If a potential VEI 7 large caldera >8 km forming system was developing under Chiles, the first new eruptions might be small and feature phenocryst poor rhyodacites or rhyolites and signify a developing system that might not form a large caldera for many thousands of years. Mazama featured a VEI 7 Caldera tens of thousands of years after the end of andesite-dacite stratocone building, but featured a few infrequent leaks and smaller plinian events of phynocryst poor rhyodacite over 20,000 years or more leading up to the climatic caldera forming eruption. These smaller events also largely filled in the long time gap between the cessation of stratocone building and much later caldera formation.

            For some reason this type of VEI 7 arc caldera, often hosted by pre existing stratocones, rarely seems to form from phenocryst rich dacite. A posible exception might be the ~ 40 ka Inararo event, the first and largest Pinatubo caldera forming eruption, but I do not know of any other examples. Similar phenocryst rich dacites seem to feed some of the giant VEI 8+ resurgent calderas, but not the VEI 7 sized stratocone hosted calderas for some reason.

            Finally, the presence of a powerful, long lived geothermal system around Chiles made me wonder if the intrusion causing the current unrest might reflect a long lived system, possible extending back to the time of stratocone growth, that has been unable to produce any new magmatic volcanic products due to aggressive quenching and convective heat removal by the powerful long lived hydrothermal system. If this turned out to be the case, it might argue against any magmatic eruption near Chiles in the near geological future.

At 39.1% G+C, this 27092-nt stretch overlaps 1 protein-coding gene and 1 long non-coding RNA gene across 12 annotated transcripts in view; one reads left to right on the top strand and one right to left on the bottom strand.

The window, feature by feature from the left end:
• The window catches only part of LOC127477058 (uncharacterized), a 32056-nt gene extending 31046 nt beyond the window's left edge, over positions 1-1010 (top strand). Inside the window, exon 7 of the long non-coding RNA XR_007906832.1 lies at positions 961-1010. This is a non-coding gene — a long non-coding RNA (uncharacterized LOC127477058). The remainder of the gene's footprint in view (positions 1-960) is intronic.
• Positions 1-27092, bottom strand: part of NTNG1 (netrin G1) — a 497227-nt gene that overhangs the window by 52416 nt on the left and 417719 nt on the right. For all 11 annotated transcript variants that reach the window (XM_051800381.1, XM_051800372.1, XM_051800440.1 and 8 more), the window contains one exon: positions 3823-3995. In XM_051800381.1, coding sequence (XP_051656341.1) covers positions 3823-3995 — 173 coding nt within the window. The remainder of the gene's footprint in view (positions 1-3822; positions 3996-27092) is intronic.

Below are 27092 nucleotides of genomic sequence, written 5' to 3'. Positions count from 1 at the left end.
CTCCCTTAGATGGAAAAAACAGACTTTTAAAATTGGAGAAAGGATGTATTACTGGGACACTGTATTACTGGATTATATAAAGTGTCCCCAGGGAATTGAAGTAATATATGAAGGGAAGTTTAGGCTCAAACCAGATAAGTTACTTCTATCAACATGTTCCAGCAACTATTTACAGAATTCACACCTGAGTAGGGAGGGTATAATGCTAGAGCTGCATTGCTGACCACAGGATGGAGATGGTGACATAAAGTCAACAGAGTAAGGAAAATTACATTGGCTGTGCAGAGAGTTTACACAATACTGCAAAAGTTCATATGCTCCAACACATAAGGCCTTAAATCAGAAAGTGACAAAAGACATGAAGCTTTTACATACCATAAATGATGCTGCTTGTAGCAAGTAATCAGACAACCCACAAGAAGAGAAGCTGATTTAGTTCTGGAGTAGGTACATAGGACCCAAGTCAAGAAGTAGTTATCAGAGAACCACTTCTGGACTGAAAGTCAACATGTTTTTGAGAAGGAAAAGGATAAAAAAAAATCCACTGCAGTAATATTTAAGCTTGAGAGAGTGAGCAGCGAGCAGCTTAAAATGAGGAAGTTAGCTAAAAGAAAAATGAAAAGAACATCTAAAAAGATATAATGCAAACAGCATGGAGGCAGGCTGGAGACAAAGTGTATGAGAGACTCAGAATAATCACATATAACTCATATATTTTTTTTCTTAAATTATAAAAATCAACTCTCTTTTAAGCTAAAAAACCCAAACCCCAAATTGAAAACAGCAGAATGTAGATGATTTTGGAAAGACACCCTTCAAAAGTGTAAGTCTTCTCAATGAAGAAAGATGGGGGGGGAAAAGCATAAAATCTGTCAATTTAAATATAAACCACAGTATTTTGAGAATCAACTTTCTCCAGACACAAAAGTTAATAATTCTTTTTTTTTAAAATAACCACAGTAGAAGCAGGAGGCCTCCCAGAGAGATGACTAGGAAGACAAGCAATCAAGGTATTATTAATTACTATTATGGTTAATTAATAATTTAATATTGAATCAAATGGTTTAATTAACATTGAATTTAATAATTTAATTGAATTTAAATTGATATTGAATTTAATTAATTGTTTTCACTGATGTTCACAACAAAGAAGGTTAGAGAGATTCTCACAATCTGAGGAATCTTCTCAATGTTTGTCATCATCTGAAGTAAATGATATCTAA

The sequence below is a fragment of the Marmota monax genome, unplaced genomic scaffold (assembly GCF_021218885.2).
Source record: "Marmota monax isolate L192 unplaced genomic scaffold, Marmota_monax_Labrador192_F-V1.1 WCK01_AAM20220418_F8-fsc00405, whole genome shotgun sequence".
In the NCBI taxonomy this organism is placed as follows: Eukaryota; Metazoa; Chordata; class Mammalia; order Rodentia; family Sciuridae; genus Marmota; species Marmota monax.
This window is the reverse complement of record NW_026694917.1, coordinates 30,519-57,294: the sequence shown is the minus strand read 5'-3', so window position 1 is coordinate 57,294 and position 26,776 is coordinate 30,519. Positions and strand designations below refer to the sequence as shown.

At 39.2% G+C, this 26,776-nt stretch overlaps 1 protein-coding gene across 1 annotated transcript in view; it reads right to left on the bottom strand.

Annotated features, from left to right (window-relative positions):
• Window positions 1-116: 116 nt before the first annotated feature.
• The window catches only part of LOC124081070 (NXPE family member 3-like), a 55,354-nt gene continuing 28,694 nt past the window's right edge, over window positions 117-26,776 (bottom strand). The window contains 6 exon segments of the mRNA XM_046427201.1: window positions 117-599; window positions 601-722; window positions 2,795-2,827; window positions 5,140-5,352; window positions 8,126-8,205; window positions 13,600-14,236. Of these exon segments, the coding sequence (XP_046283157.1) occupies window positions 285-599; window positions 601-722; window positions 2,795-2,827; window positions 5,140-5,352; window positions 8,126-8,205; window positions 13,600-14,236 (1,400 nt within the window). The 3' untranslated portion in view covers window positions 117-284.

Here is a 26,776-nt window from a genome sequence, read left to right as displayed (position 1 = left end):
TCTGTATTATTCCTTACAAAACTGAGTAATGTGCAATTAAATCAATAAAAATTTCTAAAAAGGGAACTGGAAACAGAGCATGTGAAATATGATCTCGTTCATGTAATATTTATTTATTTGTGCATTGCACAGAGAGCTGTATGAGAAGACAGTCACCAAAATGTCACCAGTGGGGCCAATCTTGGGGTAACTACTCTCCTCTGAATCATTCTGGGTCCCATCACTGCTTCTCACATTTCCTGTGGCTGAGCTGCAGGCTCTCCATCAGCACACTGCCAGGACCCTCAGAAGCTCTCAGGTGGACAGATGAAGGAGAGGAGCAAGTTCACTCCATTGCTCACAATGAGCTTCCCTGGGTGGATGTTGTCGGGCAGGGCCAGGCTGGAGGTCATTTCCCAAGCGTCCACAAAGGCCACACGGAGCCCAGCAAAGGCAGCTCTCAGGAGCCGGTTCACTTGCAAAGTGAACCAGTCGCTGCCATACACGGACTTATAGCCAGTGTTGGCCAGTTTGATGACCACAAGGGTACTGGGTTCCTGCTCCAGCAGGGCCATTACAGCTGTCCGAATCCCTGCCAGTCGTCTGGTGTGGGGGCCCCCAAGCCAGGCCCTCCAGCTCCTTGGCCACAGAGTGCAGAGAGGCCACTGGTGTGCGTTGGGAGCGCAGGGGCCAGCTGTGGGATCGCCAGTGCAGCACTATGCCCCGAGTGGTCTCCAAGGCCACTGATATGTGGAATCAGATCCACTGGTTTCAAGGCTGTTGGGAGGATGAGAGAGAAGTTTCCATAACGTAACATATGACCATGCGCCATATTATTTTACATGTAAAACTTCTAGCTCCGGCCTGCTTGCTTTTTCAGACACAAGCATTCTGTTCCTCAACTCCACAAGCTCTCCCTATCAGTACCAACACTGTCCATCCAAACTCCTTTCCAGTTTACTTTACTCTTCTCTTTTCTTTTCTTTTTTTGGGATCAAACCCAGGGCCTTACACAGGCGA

• Cbus, you are right. I avoided the bak-arc area because the chemistry there is more alkaline, but made the mistake of being too selective since I did avoid subalkaline rhyolite volcanoes, like Cotopaxi and Chacana.

            TAS of Cotopaxi:

            TAS of Chacana:

            Antisana has one single sample in EarthChem that is rhyolite. This seems to be a very localized area that has rhyolite however. A small scale silicic flare-up. Here I have selected the entire northern Andes area from Sangay to the group of Nevado del Ruiz, avoiding only the area of Cotopaxi-Chacana-Sumaco:

            There are just 2 rhyolite samples. Almost all of the samples are basaltic-andesites, andesites or dacites. The trachyandesites are probably Sangay, Tungurahua and some other back-arc volcanoes.

            Another strange thing of the Cotopaxi area is Sumaco volcano. Sumaco erupts basanites and tephriphonolites. It is the most alkaline volcano of the Northern Andes, and maybe of the whole Andes, where such magmas are almost entirely absent. Cotopaxi and Chacana themselves are also more alkaline than most Northern Andes volcanoes, although the difference is small.

            Glenn Rivers, it does seem like volcanoes with crystal-rich magma don’t do large calderas. It is very common for crystal-rich dacites to do 2-3 km wide calderas with low-end VEI-6 eruptions, Quilotoa and Pinatubo being great examples. Such volcanoes also seem to do them recurrently, with long quiescent periods in between the eruptions. They do not seem to produce purely ignimbritic eruptions either, although they do feature large scale PDC/ignimbrite activity they alternate with fall deposits.